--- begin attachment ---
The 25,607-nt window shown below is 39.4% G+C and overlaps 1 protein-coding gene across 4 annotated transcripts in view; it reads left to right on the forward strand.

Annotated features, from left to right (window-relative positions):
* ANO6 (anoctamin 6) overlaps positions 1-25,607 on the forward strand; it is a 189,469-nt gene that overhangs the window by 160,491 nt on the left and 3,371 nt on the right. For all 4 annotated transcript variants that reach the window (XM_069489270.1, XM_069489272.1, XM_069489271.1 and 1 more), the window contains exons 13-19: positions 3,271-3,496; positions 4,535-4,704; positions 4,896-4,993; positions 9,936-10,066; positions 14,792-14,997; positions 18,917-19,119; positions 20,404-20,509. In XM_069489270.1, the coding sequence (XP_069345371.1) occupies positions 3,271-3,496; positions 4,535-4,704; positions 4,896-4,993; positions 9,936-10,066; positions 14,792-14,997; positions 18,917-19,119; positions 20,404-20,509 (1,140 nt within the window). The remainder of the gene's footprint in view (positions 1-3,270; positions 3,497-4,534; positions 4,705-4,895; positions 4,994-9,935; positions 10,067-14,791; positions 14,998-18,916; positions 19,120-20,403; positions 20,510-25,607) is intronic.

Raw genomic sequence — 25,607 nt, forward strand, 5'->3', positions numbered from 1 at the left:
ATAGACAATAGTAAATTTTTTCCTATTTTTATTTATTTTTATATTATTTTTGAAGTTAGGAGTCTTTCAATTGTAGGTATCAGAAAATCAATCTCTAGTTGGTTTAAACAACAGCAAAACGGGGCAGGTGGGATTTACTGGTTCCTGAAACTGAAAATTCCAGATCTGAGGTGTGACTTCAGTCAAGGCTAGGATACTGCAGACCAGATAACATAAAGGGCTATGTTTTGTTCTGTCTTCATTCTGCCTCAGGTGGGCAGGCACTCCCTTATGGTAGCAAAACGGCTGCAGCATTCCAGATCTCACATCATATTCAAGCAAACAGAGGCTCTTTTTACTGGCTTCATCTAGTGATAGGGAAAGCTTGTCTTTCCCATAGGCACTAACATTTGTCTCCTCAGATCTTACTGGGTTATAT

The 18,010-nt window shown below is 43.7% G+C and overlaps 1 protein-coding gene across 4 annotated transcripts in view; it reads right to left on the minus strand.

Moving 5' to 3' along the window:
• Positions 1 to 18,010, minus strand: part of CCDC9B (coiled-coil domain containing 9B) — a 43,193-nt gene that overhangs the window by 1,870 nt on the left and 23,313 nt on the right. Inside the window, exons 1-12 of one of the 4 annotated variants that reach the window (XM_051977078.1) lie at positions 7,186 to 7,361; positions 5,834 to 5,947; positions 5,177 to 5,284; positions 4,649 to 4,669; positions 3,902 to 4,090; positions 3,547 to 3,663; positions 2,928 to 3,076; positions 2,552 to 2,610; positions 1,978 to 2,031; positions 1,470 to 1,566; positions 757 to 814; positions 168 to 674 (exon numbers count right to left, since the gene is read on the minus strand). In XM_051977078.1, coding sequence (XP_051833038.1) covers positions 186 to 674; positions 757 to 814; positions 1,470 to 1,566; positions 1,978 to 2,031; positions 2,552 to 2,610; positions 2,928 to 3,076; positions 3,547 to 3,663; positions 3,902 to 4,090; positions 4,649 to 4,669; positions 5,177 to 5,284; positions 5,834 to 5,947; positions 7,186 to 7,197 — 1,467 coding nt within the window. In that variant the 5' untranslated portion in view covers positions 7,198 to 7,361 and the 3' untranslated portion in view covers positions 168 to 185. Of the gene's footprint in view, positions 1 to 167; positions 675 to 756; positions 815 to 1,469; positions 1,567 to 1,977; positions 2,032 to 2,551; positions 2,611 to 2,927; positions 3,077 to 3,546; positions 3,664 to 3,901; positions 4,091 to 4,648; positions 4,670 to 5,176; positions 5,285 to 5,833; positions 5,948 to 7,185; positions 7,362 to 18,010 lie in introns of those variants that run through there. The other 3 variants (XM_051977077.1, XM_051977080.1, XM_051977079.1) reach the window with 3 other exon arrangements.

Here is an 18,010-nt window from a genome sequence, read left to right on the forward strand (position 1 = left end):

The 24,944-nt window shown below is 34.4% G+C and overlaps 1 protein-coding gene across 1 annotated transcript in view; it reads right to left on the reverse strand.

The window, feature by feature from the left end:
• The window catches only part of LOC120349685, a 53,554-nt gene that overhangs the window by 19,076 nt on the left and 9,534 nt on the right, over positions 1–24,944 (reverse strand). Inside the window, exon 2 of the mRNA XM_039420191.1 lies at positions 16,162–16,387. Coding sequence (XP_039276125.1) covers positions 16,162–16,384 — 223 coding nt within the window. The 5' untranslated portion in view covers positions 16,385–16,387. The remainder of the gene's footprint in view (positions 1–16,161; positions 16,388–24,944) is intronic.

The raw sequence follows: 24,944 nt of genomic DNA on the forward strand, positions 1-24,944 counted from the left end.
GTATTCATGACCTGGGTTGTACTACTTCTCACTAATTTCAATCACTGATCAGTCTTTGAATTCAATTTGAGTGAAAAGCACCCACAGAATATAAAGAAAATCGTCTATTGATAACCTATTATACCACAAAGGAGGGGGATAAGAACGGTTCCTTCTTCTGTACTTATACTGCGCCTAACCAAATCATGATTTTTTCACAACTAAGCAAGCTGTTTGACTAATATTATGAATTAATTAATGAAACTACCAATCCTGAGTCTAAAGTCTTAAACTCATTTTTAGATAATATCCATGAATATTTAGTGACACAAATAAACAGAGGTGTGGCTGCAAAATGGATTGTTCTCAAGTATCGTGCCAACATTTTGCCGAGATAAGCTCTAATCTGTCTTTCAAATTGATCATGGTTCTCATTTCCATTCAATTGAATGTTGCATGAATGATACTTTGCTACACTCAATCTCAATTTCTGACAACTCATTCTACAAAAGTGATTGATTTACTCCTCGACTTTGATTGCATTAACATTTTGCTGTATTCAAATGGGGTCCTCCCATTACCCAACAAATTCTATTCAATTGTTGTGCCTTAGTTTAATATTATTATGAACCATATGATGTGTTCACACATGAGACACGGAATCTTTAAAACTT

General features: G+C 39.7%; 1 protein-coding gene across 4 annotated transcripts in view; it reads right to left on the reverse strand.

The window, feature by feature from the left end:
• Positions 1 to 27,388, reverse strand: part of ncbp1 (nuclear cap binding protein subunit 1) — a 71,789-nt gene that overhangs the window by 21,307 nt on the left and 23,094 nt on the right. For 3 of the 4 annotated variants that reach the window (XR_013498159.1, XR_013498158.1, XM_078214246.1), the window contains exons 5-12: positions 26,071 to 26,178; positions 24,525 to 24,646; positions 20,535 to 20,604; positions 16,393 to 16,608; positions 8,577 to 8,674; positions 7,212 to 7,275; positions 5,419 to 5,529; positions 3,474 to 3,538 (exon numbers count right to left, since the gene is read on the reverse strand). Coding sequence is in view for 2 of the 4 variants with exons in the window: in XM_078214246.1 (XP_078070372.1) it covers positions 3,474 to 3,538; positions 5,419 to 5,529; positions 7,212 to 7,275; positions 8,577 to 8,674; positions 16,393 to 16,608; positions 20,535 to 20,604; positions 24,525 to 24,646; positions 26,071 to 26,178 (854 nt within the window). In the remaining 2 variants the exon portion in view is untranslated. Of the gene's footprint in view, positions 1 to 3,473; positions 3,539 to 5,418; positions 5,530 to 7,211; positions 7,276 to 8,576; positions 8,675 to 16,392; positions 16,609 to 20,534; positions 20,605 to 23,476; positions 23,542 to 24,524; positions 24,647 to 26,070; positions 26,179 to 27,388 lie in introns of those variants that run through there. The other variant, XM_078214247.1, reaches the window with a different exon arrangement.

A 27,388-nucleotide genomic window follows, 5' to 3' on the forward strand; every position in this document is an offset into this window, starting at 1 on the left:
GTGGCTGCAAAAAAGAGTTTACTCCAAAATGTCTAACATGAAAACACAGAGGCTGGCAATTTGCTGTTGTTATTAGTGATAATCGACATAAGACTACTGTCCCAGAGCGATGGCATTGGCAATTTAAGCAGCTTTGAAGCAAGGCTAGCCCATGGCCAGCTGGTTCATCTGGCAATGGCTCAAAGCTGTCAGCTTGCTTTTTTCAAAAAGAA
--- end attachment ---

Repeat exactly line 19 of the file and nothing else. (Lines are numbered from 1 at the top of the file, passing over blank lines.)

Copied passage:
GTGGCTGCAAAAAAGAGTTTACTCCAAAATGTCTAACATGAAAACACAGAGGCTGGCAATTTGCTGTTGTTATTAGTGATAATCGACATAAGACTACTGTCCCAGAGCGATGGCATTGGCAATTTAAGCAGCTTTGAAGCAAGGCTAGCCCATGGCCAGCTGGTTCATCTGGCAATGGCTCAAAGCTGTCAGCTTGCTTTTTTCAAAAAGAA